From championing diversity to fostering talent, the everywoman in Travel Awards winners have bold ambitions for businesswomen.
Depot administrator at Great Western Railway, winner of the Above & Beyond Award
How have you been instrumental in driving change at Great Western Railway?
I was one of the inaugural members of the first GWR Inclusion Action Group. In the first month, I was asked to represent GWR for then Speaker of the House of Commons, John Bercow, for the Bame Challenge: to raise the profile of bame professionals in the workplace and create an online portal to help employers look at how they were attracting, recruiting, developing and retaining bame individuals. At GWR I have facilitated setting up staff networks including Women in Rail, GWR Bame, Aspect (LGBQT+), GWR Christian and a new Wellbeing network tackling subjects such as mental health.
How are you championing diversity in the workplace?
By stepping outside my comfort zone and trying to be that intersectional role model. It has been an interesting, scary but enjoyable experience. Challenging certain obstacles and possible biases in people’s minds, and encouraging alliances across our networks has seen a growth in awareness, whether that is around gender or mental health wellbeing.
What are the biggest challenges facing women from black and minority ethnic backgrounds in business?
For me, and from what I have heard from black friends and colleagues, sadly it’s that cliche of being the best at what you do, but getting overlooked for promotion constantly, while someone with lesser “colour” and ability thrives. This can only be that in business, at certain levels “we” are not the norm, so a bias kicks in. Pushing through those barriers and bringing other women of colour with you, while educating the biased, is the way forward.
Talent acquisition manager (EMEA) at Expedia Group, winner of Tomorrow’s Leader Award
What did you learn from your time at Thomas Cook?
I learnt that I enjoy being involved in transformation and change and love working at a fast pace. When the business went into compulsory liquidation, it really was the biggest test of resilience and I feel proud of how our company culture and values shone through.
What are some of the challenges young women face in business?
Confidence can be a huge challenge – to take on new projects, apply for a promotion or even submit an application for a dream role. There’s so much work that has been done on diversity and inclusion to support women in the workplace, but there’s still a long way to go.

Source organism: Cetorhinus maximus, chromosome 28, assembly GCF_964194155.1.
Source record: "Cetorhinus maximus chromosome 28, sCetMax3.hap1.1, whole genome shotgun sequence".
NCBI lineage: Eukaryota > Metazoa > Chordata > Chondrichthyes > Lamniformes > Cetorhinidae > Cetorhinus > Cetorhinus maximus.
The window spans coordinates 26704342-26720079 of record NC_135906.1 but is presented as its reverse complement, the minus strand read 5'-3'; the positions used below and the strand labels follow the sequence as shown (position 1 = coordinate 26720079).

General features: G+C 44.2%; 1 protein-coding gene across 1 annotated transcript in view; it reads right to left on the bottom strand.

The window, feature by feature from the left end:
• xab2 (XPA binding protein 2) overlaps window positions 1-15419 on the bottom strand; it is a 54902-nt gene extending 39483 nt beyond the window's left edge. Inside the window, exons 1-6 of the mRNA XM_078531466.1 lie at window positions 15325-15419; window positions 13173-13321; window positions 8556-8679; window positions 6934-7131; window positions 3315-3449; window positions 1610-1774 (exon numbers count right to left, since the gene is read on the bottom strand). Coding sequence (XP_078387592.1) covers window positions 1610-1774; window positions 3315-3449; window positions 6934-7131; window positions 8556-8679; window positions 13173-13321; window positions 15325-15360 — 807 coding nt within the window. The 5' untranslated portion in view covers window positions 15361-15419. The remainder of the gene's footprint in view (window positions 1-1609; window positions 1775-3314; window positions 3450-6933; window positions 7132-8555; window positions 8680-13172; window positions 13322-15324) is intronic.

How can they be overcome?
Believe in your ability and push yourself to take on challenges, like saying yes to something that scares you, such as presenting in front of a large group of people. Being self-aware and really understanding and articulating your strengths and development areas can help. I’ve had some very supportive and inspirational managers and mentors in my career – both male and female – and they’ve been instrumental in helping my confidence.
Chief operating officer at The Travel Network Group, winner of the Leader of Change Award
What does it mean to win this award?
It has been one of the major highlights of my career. In what has been an incredible year of change for the industry, it’s an absolute privilege to win.
How have you been driving change at TTNG?
Since joining the company in 2013, I have been central to much of the change the company has been though. I have seen many of the female members of my team grow in confidence and ability and, as a result, achieve promotions. The reward when a colleague realises they can achieve what they want is what I thrive on.
What are the biggest challenges facing women in business?
Impostor syndrome – women have a tendency to doubt their accomplishments and self-worth. We need to stop being so hard on ourselves and believe in ourselves. We also need our male colleagues to encourage, welcome and embrace women in the workplace. It’s important that we continue to push for positions on senior boards.
Deborah Potts, founding director of Summit Advisory, won the inaugural Disruptor Award
How are you challenging the status quo at Summit Advisory?
The world of corporate finance is all too often unnecessarily shrouded in mystery. Having worked for major travel businesses and built my own, I strongly felt that SME travel business entrepreneurs deserved better when it comes to selling their business. Disruption comes in the way we take time to understand the DNA of each travel business, and in the way we identify and assess growth options available to companies preparing for exit.
How important do you think it is to be a disruptor in today’s business landscape?
I often cite [management consultant] Peter Drucker’s quote: “Marketing and innovation produce results. All the rest are costs”. Innovation is often disruptive. Creative thought and the courage to question conventional wisdom lie behind many of the biggest business success stories. There is little defence against innovation. All businesses should seek to stay relevant.
What’s your advice to young women looking to make it in travel?
It’s still a young but fast-growing industry, which needs talented people across many skill sets. Find a business to work for whose vision and ethos inspire you, and which invests in training. These tend to be growing firms. Once in, work hard, participate fully and make it clear you are keen to grow. And find a mentor.